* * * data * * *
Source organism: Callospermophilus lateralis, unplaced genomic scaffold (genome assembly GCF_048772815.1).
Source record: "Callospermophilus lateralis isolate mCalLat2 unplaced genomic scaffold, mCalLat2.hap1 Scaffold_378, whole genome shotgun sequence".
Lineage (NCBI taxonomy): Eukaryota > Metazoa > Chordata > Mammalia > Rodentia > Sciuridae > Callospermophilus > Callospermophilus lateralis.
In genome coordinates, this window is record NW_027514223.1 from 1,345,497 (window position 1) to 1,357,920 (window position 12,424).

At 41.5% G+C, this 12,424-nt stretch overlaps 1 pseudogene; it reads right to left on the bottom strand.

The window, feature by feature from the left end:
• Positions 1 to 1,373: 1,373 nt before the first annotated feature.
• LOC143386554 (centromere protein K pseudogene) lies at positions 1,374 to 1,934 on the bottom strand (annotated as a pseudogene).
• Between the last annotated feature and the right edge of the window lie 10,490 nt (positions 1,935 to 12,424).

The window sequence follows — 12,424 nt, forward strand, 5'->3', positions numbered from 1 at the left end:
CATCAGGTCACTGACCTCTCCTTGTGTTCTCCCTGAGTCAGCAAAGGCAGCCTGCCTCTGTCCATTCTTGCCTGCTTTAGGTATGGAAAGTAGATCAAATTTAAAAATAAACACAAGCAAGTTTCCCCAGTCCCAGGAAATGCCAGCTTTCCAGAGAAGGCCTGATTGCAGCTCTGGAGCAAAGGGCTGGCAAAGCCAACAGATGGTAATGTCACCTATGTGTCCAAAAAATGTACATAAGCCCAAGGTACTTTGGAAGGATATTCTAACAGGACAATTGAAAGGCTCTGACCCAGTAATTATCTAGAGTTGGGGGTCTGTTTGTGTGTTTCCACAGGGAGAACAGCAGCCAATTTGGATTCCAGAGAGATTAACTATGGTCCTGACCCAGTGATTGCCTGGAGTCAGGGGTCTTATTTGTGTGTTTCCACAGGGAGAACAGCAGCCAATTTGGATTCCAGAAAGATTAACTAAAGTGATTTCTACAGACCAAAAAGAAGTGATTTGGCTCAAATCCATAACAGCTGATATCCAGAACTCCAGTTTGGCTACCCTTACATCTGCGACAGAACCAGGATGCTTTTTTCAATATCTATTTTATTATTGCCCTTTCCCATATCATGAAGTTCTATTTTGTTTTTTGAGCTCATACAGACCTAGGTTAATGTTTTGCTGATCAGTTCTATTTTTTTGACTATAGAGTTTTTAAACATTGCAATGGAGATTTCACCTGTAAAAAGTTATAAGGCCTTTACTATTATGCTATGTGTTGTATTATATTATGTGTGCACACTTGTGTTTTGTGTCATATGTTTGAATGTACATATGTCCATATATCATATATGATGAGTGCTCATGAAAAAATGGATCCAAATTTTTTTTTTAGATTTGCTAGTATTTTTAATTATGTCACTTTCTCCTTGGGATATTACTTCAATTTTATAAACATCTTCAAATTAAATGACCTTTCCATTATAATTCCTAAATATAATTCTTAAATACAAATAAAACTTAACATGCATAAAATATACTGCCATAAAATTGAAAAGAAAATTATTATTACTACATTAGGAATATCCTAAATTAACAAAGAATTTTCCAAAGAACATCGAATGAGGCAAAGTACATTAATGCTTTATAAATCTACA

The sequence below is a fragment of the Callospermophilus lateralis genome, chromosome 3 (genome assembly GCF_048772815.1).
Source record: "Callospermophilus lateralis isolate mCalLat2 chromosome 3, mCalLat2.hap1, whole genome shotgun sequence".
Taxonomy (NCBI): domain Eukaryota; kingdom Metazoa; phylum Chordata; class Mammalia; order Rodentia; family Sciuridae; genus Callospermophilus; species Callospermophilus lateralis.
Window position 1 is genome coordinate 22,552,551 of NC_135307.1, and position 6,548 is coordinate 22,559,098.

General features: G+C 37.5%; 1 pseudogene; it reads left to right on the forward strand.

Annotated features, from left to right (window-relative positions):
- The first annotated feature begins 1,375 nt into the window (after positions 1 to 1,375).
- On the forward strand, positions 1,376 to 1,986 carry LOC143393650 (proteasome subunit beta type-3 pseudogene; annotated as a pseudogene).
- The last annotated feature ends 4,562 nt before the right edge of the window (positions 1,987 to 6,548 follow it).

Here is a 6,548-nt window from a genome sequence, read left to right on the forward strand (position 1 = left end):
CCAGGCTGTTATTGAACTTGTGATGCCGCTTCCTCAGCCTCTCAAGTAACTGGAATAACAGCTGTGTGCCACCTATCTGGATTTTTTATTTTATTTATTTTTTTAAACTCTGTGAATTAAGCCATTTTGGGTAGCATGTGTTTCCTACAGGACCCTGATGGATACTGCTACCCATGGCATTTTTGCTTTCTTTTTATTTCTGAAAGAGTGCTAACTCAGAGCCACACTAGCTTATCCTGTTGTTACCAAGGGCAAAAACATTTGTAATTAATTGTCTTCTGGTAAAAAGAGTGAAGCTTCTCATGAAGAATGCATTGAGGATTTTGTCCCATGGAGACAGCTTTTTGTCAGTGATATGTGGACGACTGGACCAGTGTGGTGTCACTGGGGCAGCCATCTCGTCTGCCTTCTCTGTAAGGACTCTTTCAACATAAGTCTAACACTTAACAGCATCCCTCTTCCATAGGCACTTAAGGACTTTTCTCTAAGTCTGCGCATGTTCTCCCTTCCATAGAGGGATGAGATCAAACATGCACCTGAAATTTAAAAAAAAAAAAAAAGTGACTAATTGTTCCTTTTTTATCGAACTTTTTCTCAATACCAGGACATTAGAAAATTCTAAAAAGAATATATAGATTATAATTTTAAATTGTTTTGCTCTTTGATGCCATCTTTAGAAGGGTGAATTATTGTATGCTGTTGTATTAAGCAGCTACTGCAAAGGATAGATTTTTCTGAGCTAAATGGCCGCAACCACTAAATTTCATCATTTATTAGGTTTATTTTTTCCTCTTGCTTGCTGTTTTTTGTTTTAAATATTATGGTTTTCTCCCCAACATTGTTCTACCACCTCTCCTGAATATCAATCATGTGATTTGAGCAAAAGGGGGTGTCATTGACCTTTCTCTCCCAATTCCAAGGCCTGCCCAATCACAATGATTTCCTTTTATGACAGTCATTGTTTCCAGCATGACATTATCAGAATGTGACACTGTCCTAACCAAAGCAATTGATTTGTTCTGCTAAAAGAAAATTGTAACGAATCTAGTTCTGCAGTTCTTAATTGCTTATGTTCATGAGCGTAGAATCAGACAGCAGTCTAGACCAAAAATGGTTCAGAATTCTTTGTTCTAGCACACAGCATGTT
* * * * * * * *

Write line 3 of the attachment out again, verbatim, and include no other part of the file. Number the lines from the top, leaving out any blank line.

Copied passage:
Lineage (NCBI taxonomy): Eukaryota > Metazoa > Chordata > Mammalia > Rodentia > Sciuridae > Callospermophilus > Callospermophilus lateralis.